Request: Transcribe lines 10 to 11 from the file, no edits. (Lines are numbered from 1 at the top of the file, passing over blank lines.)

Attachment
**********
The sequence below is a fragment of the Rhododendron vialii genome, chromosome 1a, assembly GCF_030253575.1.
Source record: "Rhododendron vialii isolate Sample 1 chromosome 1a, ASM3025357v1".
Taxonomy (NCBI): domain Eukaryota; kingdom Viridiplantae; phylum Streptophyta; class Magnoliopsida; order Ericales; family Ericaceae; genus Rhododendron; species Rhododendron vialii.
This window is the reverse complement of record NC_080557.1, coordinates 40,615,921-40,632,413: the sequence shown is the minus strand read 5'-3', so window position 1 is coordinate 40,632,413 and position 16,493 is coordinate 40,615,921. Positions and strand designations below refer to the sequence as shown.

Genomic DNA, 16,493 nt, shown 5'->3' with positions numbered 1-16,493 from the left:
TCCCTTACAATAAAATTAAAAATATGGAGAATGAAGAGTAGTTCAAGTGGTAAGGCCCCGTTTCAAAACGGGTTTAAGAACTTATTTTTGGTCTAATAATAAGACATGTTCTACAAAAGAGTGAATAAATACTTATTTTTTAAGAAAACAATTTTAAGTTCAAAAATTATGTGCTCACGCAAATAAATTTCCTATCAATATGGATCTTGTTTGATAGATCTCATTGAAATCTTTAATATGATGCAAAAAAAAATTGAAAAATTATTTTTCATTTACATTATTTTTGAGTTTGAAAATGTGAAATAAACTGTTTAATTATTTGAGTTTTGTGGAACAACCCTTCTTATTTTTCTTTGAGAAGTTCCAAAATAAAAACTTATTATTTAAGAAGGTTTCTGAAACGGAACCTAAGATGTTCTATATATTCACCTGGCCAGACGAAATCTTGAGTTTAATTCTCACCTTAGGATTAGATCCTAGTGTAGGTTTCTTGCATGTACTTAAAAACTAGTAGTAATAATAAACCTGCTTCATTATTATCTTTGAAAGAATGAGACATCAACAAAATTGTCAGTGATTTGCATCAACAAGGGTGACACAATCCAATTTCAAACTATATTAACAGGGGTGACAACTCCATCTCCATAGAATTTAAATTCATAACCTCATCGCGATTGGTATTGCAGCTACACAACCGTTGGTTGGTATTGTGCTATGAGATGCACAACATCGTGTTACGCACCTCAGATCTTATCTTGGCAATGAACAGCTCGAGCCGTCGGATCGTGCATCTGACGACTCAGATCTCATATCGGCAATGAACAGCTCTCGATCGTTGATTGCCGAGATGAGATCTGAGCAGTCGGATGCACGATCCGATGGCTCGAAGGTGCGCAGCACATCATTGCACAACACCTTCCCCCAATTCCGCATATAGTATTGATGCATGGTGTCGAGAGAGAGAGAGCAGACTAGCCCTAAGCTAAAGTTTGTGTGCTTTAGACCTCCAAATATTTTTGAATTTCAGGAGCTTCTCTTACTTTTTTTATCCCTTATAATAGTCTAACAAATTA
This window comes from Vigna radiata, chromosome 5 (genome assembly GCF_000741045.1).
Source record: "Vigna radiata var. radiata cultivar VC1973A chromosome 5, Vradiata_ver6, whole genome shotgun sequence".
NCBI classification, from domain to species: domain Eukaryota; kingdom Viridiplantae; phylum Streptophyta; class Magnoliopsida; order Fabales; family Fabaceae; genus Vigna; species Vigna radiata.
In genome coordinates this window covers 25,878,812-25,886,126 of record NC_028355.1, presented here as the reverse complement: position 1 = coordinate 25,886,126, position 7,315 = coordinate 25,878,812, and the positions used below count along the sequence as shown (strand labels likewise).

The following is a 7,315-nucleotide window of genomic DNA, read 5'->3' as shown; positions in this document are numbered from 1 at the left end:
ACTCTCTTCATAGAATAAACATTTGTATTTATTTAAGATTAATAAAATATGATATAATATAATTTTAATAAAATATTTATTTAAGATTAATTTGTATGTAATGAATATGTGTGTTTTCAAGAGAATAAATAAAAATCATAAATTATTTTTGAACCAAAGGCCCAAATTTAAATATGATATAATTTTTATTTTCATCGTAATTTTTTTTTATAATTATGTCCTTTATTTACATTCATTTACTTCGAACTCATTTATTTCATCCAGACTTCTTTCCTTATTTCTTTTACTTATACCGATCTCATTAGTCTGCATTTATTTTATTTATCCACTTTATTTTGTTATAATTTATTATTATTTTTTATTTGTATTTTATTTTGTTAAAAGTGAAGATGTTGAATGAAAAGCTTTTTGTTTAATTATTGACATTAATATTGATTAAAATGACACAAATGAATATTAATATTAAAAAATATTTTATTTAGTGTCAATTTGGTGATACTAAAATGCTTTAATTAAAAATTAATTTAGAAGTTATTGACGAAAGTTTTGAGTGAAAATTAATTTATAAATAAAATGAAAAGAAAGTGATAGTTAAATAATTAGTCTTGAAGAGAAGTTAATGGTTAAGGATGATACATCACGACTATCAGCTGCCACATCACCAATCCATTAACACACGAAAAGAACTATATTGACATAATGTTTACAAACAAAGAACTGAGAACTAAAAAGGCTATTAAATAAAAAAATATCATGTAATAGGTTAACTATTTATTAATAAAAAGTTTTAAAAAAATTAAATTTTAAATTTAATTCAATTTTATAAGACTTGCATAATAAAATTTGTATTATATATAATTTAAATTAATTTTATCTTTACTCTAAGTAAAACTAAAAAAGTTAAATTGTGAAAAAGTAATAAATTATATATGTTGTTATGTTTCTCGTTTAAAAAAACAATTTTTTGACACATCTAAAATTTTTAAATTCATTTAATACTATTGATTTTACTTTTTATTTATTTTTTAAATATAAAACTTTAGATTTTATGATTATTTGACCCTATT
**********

In genome coordinates this window covers 25,878,812-25,886,126 of record NC_028355.1, presented here as the reverse complement: position 1 = coordinate 25,886,126, position 7,315 = coordinate 25,878,812, and the positions used below count along the sequence as shown (strand labels likewise).

The following is a 7,315-nucleotide window of genomic DNA, read 5'->3' as shown; positions in this document are numbered from 1 at the left end: